“The officers had clearly been drinking alcohol”

  • Date and time: May 28, 2020 13:00
  • Location: Near Vorkapić, Croatia
  • Coordinates: 45.272667, 15.94575
  • Pushback from: Croatia
  • Pushback to: Bosnia
  • Demographics: 3 person(s), age: 19 - 21 , from: Morocco
  • Minors involved? No
  • Violence used: beating (with batons/hands/other), kicking, pushing people to the ground, Exposure to fire, Exposure to glass
  • Taken to a police station?: unknown
  • Treatment at police station or other place of detention:
  • Was the intention to ask for asylum expressed?: No
  • Reported by: No Name Kitchen

Original Report

On May 25th, a group of three males from Morocco set out across the border between Bosnia Herzegovina and Croatia, north of Vrnograc. They started from the border and entered Croatia, after which point they walked for three days. On their third day in the woods, May 28th, they were approached by a Croatian policeman who told them firmly “Stop, you will not run away”. The boys described this location where they were apprehended as being near a road close to the village of Vorkapić, Croatia (Approximate location: 45.272669, 15.945752). This area is under the jurisdiction of the Gvozd police station – whose chief is Mijo Rapić . Moreover, is is nearby the town of Topusko where the Croatian Ministry of the Interior’s notorious Koridor action unit is based.

The area outside the village of Vorkapić, Croatia where the group was initially apprehended by Croatian authorities (Approximate location: 45.272669, 15.945752)

The group of three stopped accordingly and calmly told the officer: “We won’t run away, brother.”

Afterwards the officer approached them further and began a thorough search of their belongings. He confiscated their mobile phones and backpacks, and told the boys to take off their shoes, clothes, jacket and everything else. The officer was described as being angry towards the boys and swore at them in the local language.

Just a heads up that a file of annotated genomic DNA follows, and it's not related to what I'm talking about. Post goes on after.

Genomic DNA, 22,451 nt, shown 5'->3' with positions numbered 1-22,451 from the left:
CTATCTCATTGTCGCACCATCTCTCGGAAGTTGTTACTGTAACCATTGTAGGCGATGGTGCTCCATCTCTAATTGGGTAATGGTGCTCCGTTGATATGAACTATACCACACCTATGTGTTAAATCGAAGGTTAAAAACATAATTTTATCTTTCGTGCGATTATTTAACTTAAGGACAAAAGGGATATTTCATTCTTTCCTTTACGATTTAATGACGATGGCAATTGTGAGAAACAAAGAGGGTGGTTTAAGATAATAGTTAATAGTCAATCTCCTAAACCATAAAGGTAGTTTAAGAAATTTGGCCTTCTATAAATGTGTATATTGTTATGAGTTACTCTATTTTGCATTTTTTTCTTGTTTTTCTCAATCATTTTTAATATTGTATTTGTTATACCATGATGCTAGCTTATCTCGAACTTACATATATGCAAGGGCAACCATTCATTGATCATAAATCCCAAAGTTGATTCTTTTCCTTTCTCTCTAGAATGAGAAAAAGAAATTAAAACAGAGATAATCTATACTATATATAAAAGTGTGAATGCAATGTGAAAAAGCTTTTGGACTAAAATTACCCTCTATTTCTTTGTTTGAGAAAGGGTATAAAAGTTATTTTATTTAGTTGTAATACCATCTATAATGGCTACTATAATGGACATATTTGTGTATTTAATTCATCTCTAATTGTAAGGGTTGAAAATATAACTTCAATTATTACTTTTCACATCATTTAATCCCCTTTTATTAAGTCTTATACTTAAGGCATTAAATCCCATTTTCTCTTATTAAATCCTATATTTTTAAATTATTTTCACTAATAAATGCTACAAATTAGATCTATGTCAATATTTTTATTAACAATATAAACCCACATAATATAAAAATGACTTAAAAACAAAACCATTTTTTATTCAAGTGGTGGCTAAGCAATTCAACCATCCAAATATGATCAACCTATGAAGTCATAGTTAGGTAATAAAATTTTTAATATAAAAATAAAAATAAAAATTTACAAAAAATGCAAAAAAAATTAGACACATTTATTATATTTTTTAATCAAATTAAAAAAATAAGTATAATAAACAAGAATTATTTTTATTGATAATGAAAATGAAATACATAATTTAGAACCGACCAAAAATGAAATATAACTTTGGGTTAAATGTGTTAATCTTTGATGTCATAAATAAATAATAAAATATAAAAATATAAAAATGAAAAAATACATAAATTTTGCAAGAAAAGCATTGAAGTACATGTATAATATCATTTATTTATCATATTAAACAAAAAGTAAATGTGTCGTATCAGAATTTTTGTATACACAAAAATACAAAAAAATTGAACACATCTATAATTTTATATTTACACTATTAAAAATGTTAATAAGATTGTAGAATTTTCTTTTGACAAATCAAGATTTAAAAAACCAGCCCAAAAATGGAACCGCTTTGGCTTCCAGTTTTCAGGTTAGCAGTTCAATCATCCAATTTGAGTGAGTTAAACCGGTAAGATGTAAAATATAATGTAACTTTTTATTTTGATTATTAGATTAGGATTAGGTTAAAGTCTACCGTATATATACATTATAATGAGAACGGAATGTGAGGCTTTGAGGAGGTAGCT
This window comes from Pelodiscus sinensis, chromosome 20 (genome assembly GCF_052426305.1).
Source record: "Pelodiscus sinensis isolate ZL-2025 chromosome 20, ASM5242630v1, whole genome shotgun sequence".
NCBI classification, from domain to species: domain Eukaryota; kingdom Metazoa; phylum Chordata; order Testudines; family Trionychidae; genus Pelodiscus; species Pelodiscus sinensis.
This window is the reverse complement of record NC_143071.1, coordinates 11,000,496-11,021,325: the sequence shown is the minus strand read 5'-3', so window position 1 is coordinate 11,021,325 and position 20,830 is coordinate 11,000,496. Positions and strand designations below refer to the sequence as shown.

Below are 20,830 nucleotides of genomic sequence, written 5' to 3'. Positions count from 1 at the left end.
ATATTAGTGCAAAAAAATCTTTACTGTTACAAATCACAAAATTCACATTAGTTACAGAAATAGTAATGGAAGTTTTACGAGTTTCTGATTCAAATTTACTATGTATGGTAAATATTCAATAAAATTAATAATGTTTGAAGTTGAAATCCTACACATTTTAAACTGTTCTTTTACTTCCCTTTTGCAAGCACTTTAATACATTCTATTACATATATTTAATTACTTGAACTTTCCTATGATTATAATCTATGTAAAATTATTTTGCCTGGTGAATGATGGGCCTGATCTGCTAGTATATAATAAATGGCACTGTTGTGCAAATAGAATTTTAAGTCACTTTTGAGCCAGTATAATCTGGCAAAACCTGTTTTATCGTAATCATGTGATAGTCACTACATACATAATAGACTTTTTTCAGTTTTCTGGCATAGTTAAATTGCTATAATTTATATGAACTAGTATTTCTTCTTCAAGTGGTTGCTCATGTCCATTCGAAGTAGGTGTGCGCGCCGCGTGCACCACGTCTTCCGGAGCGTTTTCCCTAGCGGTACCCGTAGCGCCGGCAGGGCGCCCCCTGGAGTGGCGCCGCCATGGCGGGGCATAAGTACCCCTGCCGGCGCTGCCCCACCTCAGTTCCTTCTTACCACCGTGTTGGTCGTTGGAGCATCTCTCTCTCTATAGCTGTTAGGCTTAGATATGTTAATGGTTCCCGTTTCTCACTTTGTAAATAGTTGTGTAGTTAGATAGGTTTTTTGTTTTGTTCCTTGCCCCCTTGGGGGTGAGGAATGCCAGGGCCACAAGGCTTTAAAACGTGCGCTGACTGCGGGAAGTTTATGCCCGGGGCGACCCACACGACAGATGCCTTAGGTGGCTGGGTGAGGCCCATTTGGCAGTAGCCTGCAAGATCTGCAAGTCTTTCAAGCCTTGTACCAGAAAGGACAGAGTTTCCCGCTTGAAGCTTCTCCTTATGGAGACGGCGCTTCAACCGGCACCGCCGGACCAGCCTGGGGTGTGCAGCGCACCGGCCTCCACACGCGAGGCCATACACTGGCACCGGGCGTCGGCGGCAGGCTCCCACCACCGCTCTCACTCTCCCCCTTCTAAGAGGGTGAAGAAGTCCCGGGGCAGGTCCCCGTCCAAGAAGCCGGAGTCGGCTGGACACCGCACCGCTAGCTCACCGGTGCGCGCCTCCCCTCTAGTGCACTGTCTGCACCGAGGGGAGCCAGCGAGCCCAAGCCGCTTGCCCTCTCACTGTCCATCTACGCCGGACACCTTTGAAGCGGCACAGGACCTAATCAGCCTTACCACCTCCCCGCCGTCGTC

Sometime after this, the officer called for backup and for them to bring a “marica”, or prisoner-transport van, to a road nearby. At some point after their apprehension, one of the group told an officer that his friends were quite young, and the police officer laughed and made a joke that they would still have to try to cross the border many times. 

When the van arrived, the respondents described it as being all black and having no glass in the back half. The group were loaded into this van and driven back to the Bosnian/Croatian border. When they exited the van, the respondents saw the Glina river marking the border between the two countries and several additional police officers. Including the officers who drove them to the border, there were five Croatian police officers at this location, who were clad in black ski masks. 

The officers took them out of the van and started hitting them in the face and on the body with a baton, knocking them to the ground and kicking them until they got up again. The boys remarked that the officers who were engaging in this violence towards them had clearly been drinking alcohol. First they hit one of the group who then ran away and first crossed to the other side of the river. The two remaining group members were still on the other side of the river with the police. The officers started hitting them with even more force. The two people stuck on the other side of the river were 19 and 20 years old respectively. 

According to the respondents, the officers also took the glass bottles which they had been drinking from, smashed them, and pushed the boys towards the broken glass. It was also reported that there was a fire at the push-back location, which the group described as being exposed to.  

Stitches on one of the boy’s legs on injury sustained during the push-back
The back of one of the boys, three days after being pushed back. Bruises are still visible

According to the boys, one of the Croatian police officers who engaged in this behavior was quite young. In his estimation he was around 23 years old and was in an alcoholic state, beating them as much as he could.

They went back to Bosnia and saw houses, the group approached one house and a sympathetic local person showed the boys which direction to head back towards. Eventually, they made their way back to Sarajevo to recover from their wounds.